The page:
Self-harm or self-injury is the deliberate act of harming the self, often by cutting, scratching, or burning skin or surfaces of the body (i.e., wrists, legs, stomach, arms, etc). Self-harm is typically not meant as a suicide attempt. Rather, those who engage in self-injury are trying to cope with intense emotional pain. People who self-injure sometimes do so as a way of dealing with experiences such as depression, anxiety, loss, and trauma. Also, people self-harm to regain a sense of control, to ‘feel’ something other than emptiness or numbness, and to transform emotional pain into more concrete physical pain.
Self-harm can affect anyone, but research indicates that it is more common during the teenage years and among females. Those who have experienced trauma and stressful life events, and/or have a difficult time managing their feelings are often more prone to self-injury. Therapeutic interventions aimed at working through thoughts, feelings, and situations connected to the self-harm can be very helpful. Learning ways to better cope with those overwhelming experiences in a supportive and caring therapeutic relationship is often helpful in finding alternatives to self-injury.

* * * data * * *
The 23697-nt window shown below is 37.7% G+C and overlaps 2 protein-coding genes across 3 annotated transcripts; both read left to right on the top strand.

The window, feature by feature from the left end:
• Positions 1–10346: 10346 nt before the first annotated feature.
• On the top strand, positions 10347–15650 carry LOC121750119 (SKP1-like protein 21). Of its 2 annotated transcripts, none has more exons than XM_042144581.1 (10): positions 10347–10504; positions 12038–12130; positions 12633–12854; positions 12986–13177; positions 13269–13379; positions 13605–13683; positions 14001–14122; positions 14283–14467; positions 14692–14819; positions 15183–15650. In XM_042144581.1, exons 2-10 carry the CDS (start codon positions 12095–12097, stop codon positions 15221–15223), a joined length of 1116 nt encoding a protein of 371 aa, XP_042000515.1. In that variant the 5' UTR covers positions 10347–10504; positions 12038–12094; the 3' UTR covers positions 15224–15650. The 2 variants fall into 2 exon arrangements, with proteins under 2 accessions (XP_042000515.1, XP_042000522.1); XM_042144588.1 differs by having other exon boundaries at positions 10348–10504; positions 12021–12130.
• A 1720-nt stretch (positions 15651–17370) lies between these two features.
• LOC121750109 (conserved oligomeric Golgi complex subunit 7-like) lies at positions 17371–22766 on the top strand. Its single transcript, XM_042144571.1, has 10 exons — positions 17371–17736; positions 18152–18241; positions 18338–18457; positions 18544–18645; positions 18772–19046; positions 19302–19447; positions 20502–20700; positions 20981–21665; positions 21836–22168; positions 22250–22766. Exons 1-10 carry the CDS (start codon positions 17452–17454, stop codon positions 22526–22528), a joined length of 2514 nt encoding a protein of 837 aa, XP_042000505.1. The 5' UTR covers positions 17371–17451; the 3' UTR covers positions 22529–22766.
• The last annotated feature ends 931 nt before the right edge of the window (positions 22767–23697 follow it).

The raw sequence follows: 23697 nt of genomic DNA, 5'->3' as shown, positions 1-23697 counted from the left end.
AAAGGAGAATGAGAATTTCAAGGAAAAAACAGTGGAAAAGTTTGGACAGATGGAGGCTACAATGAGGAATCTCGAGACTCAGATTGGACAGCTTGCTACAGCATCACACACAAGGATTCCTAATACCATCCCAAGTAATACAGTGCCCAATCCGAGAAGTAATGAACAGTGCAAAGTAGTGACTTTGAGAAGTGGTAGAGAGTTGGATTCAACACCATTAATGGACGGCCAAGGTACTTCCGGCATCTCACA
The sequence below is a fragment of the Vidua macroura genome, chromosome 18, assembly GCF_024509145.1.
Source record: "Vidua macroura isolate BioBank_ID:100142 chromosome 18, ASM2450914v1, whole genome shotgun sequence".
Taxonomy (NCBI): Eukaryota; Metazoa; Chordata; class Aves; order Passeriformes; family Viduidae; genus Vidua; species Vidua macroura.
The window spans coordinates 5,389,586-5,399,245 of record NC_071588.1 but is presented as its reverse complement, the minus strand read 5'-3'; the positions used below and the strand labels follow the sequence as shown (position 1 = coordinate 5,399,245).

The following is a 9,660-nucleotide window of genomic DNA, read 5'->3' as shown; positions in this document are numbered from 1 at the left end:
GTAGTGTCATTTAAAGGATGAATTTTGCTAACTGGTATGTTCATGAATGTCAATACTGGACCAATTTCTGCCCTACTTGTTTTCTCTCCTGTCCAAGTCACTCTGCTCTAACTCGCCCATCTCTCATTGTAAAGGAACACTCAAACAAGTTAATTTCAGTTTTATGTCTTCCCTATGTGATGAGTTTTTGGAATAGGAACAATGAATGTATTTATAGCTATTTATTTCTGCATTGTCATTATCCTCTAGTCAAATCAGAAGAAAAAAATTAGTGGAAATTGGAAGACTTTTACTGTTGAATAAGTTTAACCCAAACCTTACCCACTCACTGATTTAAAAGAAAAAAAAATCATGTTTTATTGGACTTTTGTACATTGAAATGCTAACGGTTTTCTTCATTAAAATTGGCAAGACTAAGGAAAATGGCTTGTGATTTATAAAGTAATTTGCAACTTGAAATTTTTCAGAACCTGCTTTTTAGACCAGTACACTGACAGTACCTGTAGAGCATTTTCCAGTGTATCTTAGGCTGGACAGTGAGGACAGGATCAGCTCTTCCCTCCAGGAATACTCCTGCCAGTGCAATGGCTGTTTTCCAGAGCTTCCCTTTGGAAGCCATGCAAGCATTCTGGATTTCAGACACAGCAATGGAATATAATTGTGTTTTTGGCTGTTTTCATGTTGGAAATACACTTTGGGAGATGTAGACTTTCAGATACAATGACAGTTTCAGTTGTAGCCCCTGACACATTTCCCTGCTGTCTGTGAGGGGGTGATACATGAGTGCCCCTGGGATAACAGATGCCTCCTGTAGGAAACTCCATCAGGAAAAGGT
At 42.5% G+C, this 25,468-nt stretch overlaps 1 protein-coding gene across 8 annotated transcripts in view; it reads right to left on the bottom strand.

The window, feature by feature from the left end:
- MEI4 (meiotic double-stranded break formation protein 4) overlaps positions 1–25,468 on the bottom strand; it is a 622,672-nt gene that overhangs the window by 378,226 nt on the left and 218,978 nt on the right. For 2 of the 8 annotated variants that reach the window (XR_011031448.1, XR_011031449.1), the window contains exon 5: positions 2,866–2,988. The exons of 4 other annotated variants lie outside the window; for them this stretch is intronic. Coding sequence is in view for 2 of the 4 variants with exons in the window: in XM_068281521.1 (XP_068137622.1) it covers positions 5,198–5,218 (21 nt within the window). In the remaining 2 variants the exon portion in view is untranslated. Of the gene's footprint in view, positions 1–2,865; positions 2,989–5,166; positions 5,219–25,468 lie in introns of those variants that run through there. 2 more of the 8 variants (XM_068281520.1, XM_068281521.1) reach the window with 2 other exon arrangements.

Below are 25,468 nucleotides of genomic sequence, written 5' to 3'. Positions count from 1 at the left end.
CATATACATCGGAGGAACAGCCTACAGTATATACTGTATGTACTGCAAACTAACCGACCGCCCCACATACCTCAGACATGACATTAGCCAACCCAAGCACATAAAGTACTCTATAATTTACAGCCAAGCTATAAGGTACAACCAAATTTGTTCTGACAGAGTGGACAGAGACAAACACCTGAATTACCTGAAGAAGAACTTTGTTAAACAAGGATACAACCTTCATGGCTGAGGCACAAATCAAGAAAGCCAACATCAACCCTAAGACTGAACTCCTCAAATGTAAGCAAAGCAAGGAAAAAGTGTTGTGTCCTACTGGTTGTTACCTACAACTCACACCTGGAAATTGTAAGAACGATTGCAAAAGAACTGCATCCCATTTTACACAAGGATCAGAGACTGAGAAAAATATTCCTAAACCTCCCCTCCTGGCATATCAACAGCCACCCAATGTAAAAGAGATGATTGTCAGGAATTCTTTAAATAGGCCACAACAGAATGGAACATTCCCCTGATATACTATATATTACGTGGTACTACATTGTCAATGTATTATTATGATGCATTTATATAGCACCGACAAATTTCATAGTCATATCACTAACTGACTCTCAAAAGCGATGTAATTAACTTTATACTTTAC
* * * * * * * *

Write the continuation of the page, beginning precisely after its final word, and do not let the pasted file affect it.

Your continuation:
Resources for self-harm: